If you are ready to buy new astronomy gear there will be approx. $ 250,000 of merchandise available for purchase at the show. Everything from telescopes, mounts, CCD cameras, focusers, and more. There is something for everyone...entry level to high-end professional grade equipment will be on display. And there is sure to be a few "new product unveilings" at the show.
Held just 15 miles West of Toronto (only 55 miles North of Buffalo, NY), at Sheridan Community College in Oakville, Ontario, AstroCATS is a 2-day event featuring the largest commercial display and sale of telescopes and related astronomical products in Canada.
Tickets can be purchased on-line or at the door (discount for on-line advance purchase!). We already have an impressive number of vendors on-board and as the show gets closer we are sure to have even more.
For more information: www.astrocats.ca.
RASC Hamilton Centre Teams Up With Henry's School of Imaging for “Astrophotography 101” to Drive RASC Membership
by Gary Bennett, Hamilton Centre, Membership Director
No true “shutter-bug” can resist the creative lure of the night sky! Starting in April, Hamilton Centre President Andy Blanchard will don his professor hat and travel to 5 classroom locations in Ontario to conduct classroom instruction of “Astrophotography 101”. The 5 hour course is designed to teach budding astrophotographers how to use equipment they already own (camera & tripod) to create breathtaking images of the night sky. The course will be run on 10 different dates beginning April 27 and concluding November 9.
It didn’t take long for Henry's staff to jump at the chance to add Astrophotography to their list of excellent courses. Students will receive a one year RASC membership upon course completion.
For more information: www.schoolofimaging.ca/Courses/76343-Astrophotography-101.aspx.
Ottawa Centre Announcements
by Charles O'Dale, Ottawa Centre
Simon Hanmer's series on "Planetary Geology" has two new articles:
Lunar Reconnaissance Orbiter Archive : Truly a 21st Century Lunar Atlas;
JAXA's Moon ... As Though you Were There!
Chuck O'Dale's series on "Impact Structures" two new craters documented:
Pilot Lake Impact Structure
Eagle Butte Impact Structure
Innovators in Instrumentation: Advancing Astronomy at the Dunlap Institute
by Randall Rosenfeld, RASC Archivist
The Dunlap Institute was established in 2008 as a dynamic centre for the development of astronomical instrumentation and research, and the fostering of innovative astronomy education and public outreach. An exhibition will open this spring highlighting instrumentation developed at the Dunlap, and the cutting-edge research projects for which it was designed. The exhibition will highlight equipment for exoplanet research, key contributions to the Thirty Metre Telescope project, developments towards the establishment of a permanent observatory in the Canadian Arctic, and instrumentation for optical SETI. Models, actual instruments, and plans will be on display. The exhibition will also include artifacts from the University's former Dunlap Observatory, to provide a historical perspective on the development of the tools of modern astrophysical research.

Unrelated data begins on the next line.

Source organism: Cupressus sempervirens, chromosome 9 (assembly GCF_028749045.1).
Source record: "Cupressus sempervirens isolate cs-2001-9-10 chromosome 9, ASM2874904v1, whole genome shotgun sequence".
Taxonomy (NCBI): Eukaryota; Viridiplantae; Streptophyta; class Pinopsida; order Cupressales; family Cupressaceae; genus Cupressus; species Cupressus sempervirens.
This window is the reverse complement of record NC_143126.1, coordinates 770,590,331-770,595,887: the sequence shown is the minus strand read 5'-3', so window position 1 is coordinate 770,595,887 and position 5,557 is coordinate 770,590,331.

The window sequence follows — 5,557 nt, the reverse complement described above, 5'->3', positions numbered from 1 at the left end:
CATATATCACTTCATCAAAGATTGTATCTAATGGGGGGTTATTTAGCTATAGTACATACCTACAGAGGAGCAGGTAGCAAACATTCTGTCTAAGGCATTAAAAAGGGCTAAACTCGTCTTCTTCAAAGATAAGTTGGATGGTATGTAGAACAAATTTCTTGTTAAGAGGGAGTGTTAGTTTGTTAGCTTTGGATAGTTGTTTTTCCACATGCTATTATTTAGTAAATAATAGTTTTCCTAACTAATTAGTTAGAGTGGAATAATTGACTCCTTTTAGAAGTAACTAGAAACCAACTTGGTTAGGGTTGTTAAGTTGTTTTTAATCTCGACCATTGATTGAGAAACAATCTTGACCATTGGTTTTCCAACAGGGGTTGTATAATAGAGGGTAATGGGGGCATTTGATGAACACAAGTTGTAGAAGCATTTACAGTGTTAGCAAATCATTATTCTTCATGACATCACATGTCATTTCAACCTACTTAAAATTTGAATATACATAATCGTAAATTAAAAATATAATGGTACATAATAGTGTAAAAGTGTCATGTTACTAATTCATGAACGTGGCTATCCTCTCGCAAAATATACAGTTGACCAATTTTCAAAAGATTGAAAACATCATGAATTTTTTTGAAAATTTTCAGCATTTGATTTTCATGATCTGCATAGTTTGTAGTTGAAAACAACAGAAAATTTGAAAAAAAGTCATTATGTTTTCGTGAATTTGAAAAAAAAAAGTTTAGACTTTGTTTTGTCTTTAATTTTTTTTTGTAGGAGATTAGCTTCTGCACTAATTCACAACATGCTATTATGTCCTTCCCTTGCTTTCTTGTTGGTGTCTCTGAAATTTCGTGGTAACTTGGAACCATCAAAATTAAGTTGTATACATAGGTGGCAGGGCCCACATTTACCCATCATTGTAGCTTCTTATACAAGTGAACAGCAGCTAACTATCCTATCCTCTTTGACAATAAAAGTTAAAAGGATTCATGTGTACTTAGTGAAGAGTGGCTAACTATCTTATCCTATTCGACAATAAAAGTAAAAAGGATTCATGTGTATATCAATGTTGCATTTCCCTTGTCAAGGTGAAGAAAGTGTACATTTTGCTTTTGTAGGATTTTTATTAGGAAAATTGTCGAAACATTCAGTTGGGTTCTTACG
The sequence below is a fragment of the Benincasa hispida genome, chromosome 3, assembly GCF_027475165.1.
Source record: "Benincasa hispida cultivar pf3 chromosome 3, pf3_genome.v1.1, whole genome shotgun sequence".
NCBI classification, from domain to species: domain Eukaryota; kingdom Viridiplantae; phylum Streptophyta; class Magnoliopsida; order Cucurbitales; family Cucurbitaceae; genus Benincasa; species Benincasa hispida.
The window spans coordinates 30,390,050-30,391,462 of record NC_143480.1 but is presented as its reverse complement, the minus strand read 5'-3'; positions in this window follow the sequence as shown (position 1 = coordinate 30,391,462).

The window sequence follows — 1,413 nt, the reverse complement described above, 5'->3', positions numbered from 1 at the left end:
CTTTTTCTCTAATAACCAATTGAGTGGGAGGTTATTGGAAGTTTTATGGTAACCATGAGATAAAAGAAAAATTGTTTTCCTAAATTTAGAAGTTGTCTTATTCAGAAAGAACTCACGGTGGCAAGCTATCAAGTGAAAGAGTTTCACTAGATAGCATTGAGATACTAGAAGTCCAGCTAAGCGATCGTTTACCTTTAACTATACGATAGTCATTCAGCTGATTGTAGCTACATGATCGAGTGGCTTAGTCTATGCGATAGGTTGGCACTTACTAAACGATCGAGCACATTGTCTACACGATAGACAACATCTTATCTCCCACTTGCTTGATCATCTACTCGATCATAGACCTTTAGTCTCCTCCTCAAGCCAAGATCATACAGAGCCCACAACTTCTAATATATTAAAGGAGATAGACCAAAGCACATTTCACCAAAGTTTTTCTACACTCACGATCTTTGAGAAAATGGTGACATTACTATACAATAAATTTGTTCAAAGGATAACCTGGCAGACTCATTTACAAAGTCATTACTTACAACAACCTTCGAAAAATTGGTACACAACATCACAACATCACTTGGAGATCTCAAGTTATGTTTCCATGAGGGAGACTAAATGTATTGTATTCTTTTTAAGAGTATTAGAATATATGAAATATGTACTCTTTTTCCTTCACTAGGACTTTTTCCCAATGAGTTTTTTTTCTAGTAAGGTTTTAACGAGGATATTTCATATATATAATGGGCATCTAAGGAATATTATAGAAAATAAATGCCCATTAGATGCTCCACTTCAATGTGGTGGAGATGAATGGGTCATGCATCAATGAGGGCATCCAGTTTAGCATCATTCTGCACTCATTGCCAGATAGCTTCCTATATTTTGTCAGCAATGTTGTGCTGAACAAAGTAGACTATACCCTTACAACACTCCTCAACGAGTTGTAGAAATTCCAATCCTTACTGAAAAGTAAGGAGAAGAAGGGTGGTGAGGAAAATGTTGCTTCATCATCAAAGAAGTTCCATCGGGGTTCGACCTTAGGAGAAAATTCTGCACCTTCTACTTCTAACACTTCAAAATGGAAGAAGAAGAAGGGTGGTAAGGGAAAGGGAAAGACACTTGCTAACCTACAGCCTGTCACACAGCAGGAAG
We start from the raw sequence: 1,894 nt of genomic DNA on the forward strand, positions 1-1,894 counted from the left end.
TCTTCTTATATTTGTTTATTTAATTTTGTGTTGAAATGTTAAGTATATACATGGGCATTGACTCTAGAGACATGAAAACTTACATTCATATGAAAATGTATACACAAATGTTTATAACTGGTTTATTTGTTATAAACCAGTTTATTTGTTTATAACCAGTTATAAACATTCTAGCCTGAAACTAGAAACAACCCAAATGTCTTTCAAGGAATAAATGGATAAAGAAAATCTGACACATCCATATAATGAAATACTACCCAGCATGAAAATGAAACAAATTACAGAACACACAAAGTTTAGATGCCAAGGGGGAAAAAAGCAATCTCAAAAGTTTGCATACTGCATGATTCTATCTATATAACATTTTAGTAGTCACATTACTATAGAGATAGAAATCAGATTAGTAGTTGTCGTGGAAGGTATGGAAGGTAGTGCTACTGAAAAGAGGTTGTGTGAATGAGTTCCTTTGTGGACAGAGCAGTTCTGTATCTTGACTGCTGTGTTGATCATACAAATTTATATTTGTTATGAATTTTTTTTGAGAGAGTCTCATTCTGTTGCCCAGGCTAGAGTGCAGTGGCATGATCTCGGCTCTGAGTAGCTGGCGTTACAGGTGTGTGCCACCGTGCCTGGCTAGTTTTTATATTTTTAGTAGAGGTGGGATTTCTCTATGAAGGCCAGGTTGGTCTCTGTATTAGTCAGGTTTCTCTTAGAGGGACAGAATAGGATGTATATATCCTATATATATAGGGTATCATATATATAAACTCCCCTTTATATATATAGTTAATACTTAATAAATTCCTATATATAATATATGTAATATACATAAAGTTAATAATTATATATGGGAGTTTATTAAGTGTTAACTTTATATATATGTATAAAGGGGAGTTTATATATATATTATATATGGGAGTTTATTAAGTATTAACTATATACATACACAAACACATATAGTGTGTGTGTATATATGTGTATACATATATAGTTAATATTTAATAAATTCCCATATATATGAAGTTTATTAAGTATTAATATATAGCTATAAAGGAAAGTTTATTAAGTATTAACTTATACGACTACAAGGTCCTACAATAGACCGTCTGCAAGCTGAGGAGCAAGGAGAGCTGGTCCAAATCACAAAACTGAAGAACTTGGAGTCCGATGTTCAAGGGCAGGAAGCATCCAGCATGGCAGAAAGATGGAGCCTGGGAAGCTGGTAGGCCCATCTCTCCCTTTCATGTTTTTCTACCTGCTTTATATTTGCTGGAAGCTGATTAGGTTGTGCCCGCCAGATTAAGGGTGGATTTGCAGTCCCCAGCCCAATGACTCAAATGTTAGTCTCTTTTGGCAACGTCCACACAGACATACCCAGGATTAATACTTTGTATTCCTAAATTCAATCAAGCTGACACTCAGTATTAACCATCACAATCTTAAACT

The exhibit is designed by a team of students in the Master of Museum Studies (MMSt) program at the University of Toronto, working in collaboration with Dunlap Institute astronomers, and with support from the University of Toronto Scientific Instruments Collection (U. of T. Institute for the History and Philosophy of Science and Technology), and the RASC through its Archives.
Innovators in Instrumentation opens March 22nd on the 3rd floor of Victoria College, on the downtown St. George campus of the University of Toronto. It is free and open to the public Monday through Friday, 9 am to 5 pm, and will run until October, 2013.
For more information please contact: firstname.lastname@example.org
The Snow Moon
by Rick Stankiewicz, RASC Member, Unattached
The February full Moon is called the Snow Moon, as this time of year usually signals the deepest snows of winter. This year the full Moon fell on February 25th and on this evening I was fortunate to be in an opportune location to see the Moon rising in the eastern sky. I had not planned it, but this particular evening I was fishing for Walleye with some friends on the Bay of Quinte (Lake Ontario) near Belleville, Ontario, when the Moon appeared through the clouds on the horizon. A pale pastel pink disc appeared initially, but as the minutes wore on and the lunar disk rose higher above the horizon, it grew brighter and transformed from pink, then red, then orange as it evaded more and more of the earth’s atmosphere along the horizon.
What a wonderful sight and this made the whole trip worth the effort. Our fishing party caught one nice fish this trip but the rising of the Snow Moon was the “icing on the cake” for me.
The image was acquired using a Panasonic, Lumix DMC-TS3 camera, 5X optical zoom, ISO 400, f/5.9, 1/3 sec. exposure.
What's New in the Sky
Members are encouraged to check out the Northern Skies section of the RASC Web site. Thanks to Gary Boyle for keeping us all in the know.